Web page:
One of the most surprising findings of this year’s eFinancialCareers global bonus survey is the dramatic increase in the average UK bonus between 2012 and 2013.
In 2012, our survey suggested that the average banking bonus in the UK was £45k. However, in 2013 respondents suggested it was £58k. That’s an increase of 30%. Moreover, it’s an increase of 30% at a time when banks’ important fixed income businesses have been struggling and the European Union has been pressing to reduce the proportion of banking compensation that’s paid in bonuses.
So what’s going on? Firstly, we suggest that the ‘mean’ average figure is be misleading. Median bonuses in London rose by ‘only’ 25% last year, suggesting the increase in bonuses is being skewed towards a few high earners. Accordingly, headhunters point to a wide disparity in the allocation of bonuses in 2013 – while senior, high performing staff have done well, many others have done badly. “There’s been a massive amount of divergence in compensation both within institutions and groups,” says Michael Karp, managing partner of institutional search firm Options Group, “We know some banks have paid top performers double what they got last year, while others have had zero. It’s been a very divergent year.”
Secondly, even though 2013 was a bad year for fixed income bankers, it wasn’t so bad for equity sales and trading or advisory professionals. Any rise in bonuses is likely to have been disproportionately skewed towards these sectors. “The larger houses have increased their bonuses in equity research by 10-20% compared to last year,” says Zaki Ahmed, director at Financial Search Limited.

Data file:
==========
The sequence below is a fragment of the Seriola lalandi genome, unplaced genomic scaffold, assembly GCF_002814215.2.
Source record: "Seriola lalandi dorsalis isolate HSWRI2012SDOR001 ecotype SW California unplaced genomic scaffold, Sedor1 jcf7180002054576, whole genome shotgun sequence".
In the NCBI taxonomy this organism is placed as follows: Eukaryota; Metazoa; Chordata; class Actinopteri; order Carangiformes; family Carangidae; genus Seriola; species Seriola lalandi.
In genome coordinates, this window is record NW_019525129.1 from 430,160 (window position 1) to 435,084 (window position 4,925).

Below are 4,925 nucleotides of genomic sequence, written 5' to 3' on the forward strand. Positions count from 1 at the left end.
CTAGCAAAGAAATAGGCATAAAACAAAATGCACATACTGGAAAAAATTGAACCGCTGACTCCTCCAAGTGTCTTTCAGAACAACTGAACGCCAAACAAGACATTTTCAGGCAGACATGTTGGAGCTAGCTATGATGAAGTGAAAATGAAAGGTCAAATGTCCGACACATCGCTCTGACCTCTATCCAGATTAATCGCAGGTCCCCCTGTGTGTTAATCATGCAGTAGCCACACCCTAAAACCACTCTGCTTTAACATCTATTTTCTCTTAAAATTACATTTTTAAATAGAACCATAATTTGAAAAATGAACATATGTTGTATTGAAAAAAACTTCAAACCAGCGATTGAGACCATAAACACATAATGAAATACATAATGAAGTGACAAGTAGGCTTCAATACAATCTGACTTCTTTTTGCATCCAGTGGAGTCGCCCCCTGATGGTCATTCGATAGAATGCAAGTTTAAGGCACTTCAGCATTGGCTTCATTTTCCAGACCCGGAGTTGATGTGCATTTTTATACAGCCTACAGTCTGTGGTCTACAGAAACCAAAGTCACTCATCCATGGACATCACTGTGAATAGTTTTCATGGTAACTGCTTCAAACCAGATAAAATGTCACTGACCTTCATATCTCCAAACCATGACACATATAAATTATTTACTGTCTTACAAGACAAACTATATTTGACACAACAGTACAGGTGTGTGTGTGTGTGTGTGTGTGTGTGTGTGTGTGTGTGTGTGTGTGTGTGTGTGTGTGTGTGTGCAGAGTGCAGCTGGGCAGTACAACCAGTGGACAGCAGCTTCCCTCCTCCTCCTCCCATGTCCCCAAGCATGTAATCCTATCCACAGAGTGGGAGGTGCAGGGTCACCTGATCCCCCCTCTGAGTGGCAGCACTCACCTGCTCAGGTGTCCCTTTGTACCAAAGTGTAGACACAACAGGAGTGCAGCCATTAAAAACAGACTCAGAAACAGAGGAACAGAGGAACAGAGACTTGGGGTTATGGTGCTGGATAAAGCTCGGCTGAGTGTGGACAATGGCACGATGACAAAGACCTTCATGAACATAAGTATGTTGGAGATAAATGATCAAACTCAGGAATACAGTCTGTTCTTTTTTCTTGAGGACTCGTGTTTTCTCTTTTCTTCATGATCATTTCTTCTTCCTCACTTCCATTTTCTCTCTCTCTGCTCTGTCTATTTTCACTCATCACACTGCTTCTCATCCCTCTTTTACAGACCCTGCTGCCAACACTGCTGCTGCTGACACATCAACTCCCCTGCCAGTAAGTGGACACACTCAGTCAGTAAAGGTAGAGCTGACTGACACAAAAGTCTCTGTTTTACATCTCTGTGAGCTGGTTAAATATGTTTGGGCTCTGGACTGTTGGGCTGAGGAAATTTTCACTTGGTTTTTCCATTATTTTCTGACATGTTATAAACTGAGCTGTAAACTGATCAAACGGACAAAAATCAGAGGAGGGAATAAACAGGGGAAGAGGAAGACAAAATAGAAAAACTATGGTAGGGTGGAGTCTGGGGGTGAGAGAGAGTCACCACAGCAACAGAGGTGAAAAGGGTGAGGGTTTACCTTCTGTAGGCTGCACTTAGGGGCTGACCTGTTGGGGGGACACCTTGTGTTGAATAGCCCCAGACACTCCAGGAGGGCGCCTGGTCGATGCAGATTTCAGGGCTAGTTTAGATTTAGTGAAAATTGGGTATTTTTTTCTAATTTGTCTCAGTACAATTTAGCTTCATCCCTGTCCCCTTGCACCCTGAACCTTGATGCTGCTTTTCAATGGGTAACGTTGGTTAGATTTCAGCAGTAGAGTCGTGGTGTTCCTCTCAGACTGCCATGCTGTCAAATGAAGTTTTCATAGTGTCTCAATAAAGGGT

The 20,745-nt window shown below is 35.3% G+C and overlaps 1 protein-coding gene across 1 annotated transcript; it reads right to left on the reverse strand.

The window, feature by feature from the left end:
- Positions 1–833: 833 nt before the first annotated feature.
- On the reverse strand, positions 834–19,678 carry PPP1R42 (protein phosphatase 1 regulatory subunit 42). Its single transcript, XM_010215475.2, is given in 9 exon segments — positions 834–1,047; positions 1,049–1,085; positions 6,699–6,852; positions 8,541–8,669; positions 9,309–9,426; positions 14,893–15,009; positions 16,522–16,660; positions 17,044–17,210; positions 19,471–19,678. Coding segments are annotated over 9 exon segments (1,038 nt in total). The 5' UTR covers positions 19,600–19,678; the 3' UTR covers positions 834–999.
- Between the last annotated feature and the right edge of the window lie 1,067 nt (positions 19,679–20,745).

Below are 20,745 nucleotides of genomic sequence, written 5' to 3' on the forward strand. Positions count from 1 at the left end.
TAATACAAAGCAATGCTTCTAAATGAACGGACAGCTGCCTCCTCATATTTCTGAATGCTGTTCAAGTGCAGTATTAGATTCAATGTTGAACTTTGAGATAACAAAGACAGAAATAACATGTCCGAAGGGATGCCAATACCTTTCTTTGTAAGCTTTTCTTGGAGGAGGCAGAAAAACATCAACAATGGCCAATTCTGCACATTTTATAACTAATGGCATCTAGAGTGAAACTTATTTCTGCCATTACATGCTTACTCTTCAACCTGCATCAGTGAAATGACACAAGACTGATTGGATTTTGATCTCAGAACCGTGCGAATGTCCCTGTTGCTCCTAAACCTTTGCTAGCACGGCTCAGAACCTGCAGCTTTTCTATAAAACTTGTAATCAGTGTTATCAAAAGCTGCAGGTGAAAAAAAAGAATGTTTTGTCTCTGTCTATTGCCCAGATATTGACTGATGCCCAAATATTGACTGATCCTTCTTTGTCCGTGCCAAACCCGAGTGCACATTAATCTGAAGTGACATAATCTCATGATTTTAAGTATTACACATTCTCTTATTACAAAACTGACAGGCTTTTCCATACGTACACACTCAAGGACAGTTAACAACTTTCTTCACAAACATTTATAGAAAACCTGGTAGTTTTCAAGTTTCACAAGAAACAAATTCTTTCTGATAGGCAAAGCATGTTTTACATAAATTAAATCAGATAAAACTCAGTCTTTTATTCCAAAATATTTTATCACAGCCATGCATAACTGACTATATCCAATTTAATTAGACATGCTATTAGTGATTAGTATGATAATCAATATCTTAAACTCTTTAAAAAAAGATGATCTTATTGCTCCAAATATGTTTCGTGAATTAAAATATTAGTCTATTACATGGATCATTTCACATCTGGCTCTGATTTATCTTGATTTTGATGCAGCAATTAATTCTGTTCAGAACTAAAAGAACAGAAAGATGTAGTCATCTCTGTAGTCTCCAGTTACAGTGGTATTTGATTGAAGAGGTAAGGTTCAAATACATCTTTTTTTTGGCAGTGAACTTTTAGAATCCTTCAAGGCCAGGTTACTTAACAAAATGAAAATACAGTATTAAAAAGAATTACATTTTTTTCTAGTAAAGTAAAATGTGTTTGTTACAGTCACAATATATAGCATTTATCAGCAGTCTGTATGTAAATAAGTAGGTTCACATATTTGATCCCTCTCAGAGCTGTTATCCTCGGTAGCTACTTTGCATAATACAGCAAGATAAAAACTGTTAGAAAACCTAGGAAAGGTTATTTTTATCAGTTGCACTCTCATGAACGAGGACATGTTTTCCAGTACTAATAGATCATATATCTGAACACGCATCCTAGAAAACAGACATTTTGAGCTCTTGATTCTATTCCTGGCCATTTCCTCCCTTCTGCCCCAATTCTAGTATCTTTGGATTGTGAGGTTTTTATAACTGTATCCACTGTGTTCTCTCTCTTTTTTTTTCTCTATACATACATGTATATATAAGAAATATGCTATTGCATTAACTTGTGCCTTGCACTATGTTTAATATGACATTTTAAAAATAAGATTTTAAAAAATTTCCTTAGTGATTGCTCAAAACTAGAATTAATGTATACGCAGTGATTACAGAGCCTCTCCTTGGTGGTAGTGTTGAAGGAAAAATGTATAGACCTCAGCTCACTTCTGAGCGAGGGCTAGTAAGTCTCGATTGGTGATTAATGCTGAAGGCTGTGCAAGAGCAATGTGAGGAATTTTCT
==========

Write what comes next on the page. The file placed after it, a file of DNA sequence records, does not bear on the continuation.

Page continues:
Thirdly, it’s worth noting that the 2013 bonuses measured by the eFinancialCareers survey were not actually impacted by the European Union’s legislation. This legislation, which restricts bonuses to 200% of salaries, came into effect on 1 January 2014 but will apply only to bonuses paid in early 2015. In this context, the UK’s generous bonus round looks like a last huzzah.
Sam Whitaker, a counsel in the compensation practice of law firm Shearman & Sterling says that even when the EU bonus legislation comes into force early next year, it may do little to reduce the overall level of UK bonuses: legislation only applies to so-called ‘code staff’, points out Whitaker. They are in a minority. Equally, Whitaker says many banks have increased salaries and fixed pay in preparation for the coming legislation and are therefore in a position to pay higher bonuses if they want.
Outside the UK market, the increase in bonuses was more modest in 2013. In Singapore, bonuses fell 3% last year. In Hong Kong, they rose a mere 2%. Unfortunately, a year-on-year comparison is not possible for the US market. However, according to our audience, the City of London was the place to be.
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